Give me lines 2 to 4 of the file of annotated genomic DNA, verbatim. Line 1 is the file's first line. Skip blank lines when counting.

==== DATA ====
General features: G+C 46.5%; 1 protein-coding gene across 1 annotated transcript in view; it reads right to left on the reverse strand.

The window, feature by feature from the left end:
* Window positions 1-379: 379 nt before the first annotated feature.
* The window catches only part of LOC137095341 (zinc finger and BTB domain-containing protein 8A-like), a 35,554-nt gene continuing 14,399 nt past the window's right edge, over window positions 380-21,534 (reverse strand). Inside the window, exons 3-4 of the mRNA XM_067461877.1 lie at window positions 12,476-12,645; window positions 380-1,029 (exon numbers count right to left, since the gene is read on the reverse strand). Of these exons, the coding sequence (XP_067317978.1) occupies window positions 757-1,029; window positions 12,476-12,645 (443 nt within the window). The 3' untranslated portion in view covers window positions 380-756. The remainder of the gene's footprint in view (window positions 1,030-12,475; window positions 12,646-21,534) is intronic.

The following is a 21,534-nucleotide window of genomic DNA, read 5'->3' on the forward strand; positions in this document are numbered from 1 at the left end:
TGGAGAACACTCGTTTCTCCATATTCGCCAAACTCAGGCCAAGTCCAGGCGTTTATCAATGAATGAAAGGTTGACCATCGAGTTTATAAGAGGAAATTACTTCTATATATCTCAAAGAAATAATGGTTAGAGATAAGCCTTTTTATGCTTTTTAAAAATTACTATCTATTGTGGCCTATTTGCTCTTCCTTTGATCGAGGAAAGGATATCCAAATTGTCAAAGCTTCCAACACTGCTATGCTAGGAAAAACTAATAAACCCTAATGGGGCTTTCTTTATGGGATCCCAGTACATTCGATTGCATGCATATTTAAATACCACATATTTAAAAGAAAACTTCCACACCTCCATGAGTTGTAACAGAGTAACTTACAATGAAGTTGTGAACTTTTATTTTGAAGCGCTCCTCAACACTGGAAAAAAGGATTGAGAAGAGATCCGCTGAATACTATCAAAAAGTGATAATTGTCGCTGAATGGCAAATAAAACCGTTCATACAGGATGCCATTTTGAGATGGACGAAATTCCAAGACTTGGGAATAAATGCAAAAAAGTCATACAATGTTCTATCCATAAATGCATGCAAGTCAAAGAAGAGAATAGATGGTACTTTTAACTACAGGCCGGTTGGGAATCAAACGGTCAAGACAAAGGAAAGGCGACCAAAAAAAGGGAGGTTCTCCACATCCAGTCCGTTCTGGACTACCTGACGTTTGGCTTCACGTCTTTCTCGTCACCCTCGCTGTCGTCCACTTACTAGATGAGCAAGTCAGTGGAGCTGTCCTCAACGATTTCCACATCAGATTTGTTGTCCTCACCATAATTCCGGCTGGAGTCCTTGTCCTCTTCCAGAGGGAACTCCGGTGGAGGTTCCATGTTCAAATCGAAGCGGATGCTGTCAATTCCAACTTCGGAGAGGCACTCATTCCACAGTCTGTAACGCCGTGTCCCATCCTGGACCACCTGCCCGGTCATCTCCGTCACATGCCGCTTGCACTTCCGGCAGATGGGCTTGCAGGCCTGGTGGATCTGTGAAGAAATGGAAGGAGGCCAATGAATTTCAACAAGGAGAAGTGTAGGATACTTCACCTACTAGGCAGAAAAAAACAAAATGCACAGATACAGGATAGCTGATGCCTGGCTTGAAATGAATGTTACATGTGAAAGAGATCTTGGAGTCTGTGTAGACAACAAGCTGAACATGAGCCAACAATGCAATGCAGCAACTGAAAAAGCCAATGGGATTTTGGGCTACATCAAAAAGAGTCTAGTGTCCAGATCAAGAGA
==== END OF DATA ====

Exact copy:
The window, feature by feature from the left end:
* Window positions 1-379: 379 nt before the first annotated feature.
* The window catches only part of LOC137095341 (zinc finger and BTB domain-containing protein 8A-like), a 35,554-nt gene continuing 14,399 nt past the window's right edge, over window positions 380-21,534 (reverse strand). Inside the window, exons 3-4 of the mRNA XM_067461877.1 lie at window positions 12,476-12,645; window positions 380-1,029 (exon numbers count right to left, since the gene is read on the reverse strand). Of these exons, the coding sequence (XP_067317978.1) occupies window positions 757-1,029; window positions 12,476-12,645 (443 nt within the window). The 3' untranslated portion in view covers window positions 380-756. The remainder of the gene's footprint in view (window positions 1,030-12,475; window positions 12,646-21,534) is intronic.